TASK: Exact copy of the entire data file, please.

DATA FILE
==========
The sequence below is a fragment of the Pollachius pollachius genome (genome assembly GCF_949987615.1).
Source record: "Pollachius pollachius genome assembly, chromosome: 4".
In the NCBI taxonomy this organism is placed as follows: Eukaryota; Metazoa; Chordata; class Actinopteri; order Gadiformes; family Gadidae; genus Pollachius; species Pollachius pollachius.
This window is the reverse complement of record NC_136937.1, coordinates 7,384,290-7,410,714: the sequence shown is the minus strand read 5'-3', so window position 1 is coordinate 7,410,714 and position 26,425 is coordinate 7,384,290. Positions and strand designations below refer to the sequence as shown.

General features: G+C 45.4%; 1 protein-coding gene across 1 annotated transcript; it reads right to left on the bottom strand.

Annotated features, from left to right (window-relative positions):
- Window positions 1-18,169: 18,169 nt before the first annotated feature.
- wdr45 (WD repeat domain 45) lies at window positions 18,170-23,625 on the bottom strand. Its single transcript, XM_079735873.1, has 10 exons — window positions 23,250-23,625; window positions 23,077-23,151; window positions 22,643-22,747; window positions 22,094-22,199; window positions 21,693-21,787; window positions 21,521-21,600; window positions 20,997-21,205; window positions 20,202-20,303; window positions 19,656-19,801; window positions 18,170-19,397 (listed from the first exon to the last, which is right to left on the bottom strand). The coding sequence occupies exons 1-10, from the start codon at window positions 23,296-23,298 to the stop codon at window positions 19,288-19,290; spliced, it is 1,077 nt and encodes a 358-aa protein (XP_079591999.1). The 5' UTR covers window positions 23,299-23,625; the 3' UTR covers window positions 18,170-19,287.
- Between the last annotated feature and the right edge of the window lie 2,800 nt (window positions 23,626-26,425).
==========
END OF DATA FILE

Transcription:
The sequence below is a fragment of the Pollachius pollachius genome (genome assembly GCF_949987615.1).
Source record: "Pollachius pollachius genome assembly, chromosome: 4".
In the NCBI taxonomy this organism is placed as follows: Eukaryota; Metazoa; Chordata; class Actinopteri; order Gadiformes; family Gadidae; genus Pollachius; species Pollachius pollachius.
This window is the reverse complement of record NC_136937.1, coordinates 7,384,290-7,410,714: the sequence shown is the minus strand read 5'-3', so window position 1 is coordinate 7,410,714 and position 26,425 is coordinate 7,384,290. Positions and strand designations below refer to the sequence as shown.

General features: G+C 45.4%; 1 protein-coding gene across 1 annotated transcript; it reads right to left on the bottom strand.

Annotated features, from left to right (window-relative positions):
- Window positions 1-18,169: 18,169 nt before the first annotated feature.
- wdr45 (WD repeat domain 45) lies at window positions 18,170-23,625 on the bottom strand. Its single transcript, XM_079735873.1, has 10 exons — window positions 23,250-23,625; window positions 23,077-23,151; window positions 22,643-22,747; window positions 22,094-22,199; window positions 21,693-21,787; window positions 21,521-21,600; window positions 20,997-21,205; window positions 20,202-20,303; window positions 19,656-19,801; window positions 18,170-19,397 (listed from the first exon to the last, which is right to left on the bottom strand). The coding sequence occupies exons 1-10, from the start codon at window positions 23,296-23,298 to the stop codon at window positions 19,288-19,290; spliced, it is 1,077 nt and encodes a 358-aa protein (XP_079591999.1). The 5' UTR covers window positions 23,299-23,625; the 3' UTR covers window positions 18,170-19,287.
- Between the last annotated feature and the right edge of the window lie 2,800 nt (window positions 23,626-26,425).